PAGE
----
On appeal, the defendants argued that the trial court had erroneously failed to apply the Learned Intermediary Doctrine to the fraudulent misrepresentation or deceit claim; misapplied that doctrine to the failure-to-warn claim; should have recognized the causation evidence was insufficient to prove a failure to warn; made erroneous evidence rulings; and, mistakenly allowed the jury to consider punitive damages.
The Learned Intermediary Doctrine
The learned Intermediary Doctrine imposes a duty on a manufacturer to warn physicians of the risks involved with its product, thereby placing the physician in the role of intermediary between manufacturer and patient. Thus, the law considers a manufacturer’s warning to a physician to be a warning to the patient, and a manufacturer need not communicate directly with all ultimate users of its product.
The learned intermediary doctrine, however, does not allow or presuppose that physicians substitute their judgment for that of their patients, and the learned intermediary doctrine does not eliminate a factfinder’s need to consider whether the patient’s decision would have been different if the warning had been sufficiently thorough. Instead, the learned intermediary doctrine’s purpose is to enable patients to make informed and intelligent decisions whether to undergo a recommended therapy by balancing the probable risks against the probable benefits of the course of treatment proposed by their physicians.
The Appellate Court held that the learned intermediary doctrine could not bar the plaintiffs’ deceit claim because when there is a failure to adequately warn the physician, as the jury had found, the learned intermediary doctrine as a defense simply drops away (the intermediary cannot be said to be adequately learned because he or she was not adequately informed).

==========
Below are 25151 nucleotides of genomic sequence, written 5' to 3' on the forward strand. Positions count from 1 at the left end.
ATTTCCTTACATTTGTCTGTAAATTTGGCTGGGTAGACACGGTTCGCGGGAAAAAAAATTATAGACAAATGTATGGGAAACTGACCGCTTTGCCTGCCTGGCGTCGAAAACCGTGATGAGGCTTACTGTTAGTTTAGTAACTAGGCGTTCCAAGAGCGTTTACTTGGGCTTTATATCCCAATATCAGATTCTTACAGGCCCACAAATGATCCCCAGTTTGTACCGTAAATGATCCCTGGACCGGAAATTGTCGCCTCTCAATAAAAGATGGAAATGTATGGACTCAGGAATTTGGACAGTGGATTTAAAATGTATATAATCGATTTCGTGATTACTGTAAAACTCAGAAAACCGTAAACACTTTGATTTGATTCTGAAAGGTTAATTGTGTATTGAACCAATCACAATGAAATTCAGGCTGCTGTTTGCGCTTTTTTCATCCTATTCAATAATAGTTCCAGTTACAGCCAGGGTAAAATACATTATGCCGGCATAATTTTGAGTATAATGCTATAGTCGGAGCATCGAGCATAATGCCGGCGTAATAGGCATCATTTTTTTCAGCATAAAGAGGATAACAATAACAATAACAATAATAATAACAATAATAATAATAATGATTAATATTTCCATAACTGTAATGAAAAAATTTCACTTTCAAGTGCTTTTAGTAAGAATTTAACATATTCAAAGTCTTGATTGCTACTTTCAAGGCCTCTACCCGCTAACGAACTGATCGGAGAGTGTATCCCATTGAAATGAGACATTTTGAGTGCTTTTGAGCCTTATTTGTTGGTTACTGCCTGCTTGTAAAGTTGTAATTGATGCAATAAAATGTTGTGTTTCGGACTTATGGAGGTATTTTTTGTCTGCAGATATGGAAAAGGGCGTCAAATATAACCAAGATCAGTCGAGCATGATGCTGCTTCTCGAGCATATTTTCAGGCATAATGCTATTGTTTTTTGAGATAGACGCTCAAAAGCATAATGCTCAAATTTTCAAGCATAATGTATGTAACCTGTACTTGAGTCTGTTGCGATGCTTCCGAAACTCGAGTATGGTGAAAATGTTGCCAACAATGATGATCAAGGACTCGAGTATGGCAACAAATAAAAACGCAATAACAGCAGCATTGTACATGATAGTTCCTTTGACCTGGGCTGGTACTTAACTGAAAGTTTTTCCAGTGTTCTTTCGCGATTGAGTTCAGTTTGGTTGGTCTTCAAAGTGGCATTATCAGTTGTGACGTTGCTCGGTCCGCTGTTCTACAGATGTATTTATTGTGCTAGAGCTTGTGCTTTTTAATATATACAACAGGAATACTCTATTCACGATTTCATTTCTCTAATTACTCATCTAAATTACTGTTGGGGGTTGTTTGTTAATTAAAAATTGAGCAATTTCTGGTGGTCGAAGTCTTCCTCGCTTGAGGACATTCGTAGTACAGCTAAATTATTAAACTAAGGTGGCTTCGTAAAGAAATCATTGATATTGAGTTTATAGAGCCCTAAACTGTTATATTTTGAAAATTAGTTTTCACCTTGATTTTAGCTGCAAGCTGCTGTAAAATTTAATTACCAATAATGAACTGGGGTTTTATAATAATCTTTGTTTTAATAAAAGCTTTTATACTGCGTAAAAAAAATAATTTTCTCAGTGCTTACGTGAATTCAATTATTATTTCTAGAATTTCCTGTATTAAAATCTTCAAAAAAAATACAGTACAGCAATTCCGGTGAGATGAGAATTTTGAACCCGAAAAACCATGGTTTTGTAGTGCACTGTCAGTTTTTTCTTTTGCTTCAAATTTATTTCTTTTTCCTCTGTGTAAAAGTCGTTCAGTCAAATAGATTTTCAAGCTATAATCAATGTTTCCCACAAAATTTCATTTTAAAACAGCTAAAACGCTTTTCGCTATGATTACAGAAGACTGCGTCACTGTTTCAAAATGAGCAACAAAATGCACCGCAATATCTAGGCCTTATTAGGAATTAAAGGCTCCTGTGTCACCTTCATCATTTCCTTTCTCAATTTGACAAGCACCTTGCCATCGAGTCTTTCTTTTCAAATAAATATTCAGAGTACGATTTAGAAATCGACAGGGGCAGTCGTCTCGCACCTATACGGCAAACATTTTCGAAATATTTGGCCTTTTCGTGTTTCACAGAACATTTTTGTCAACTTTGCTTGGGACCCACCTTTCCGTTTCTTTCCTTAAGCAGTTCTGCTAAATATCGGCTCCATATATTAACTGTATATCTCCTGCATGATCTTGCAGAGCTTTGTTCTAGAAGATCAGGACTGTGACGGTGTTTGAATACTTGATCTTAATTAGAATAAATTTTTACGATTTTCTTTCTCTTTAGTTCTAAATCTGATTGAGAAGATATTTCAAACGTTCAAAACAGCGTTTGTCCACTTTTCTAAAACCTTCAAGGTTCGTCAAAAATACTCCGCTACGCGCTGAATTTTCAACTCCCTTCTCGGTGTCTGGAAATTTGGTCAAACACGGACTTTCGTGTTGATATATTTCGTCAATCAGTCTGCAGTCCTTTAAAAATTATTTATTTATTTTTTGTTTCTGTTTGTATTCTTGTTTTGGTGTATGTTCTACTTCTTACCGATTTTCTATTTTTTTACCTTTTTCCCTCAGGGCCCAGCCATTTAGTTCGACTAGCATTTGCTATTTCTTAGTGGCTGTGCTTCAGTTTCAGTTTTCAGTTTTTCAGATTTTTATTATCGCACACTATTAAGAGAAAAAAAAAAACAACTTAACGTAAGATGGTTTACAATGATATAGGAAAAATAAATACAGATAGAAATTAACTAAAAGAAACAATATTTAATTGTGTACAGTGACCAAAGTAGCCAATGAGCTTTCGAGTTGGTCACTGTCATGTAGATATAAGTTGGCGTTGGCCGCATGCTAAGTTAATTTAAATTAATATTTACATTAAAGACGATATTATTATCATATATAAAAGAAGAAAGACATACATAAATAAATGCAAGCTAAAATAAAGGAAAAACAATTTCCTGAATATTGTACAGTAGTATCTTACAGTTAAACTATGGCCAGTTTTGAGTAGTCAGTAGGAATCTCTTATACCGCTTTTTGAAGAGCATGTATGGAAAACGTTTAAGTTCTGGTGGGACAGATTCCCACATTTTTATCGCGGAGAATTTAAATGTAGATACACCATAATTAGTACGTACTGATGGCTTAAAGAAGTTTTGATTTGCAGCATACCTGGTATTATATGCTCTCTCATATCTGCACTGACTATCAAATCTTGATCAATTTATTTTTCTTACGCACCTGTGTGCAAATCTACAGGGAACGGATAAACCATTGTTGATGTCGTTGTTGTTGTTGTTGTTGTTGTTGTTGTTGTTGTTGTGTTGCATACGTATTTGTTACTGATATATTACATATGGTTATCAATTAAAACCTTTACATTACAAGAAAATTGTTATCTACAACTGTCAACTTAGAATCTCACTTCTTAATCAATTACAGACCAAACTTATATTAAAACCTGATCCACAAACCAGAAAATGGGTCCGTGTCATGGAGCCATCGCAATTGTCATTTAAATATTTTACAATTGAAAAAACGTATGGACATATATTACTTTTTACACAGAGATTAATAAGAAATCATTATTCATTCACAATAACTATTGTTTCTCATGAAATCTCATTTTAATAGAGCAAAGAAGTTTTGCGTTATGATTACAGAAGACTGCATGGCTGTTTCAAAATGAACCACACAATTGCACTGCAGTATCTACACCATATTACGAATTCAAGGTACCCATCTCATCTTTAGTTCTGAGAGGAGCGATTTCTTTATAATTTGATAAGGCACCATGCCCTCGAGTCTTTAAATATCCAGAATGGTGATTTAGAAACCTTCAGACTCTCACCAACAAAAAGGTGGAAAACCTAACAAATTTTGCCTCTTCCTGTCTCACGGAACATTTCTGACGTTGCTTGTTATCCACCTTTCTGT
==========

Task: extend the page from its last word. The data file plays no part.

The Appellate Court further held that there was sufficient evidence by which the jury could reasonably conclude that the lack of adequate warnings was a proximate cause of plaintiff’s injuries; that the evidence was sufficient to allow the jury to find an adequate warning would have prevented the plaintiff’s injuries; that there was sufficient evidence for the jury to find that if Ethicon had placed adequate warnings in the IFU (Ethicon’s “instructions for use” for the Prolift transvaginal surgical mesh), the warnings would have altered the surgeon’s conduct and prevented the plaintiff’s injuries; and, that the evidence more than adequately supported the jury’s award of punitive damages (the jury was entitled to find from the evidence that the defendants provided warnings so deliberately misleading as to warrant the imposition of punitive damages, and when considering the nature of defendants’ misconduct and the serious harm to plaintiff, the award of punitive damages was justified). Lastly, the Appellate Court noted that the defendants did not argue that the amount of the punitive damages awarded was excessive.
Source Gross, et al. v. Gynecare, et al., Docket No. A-0011-14T2.
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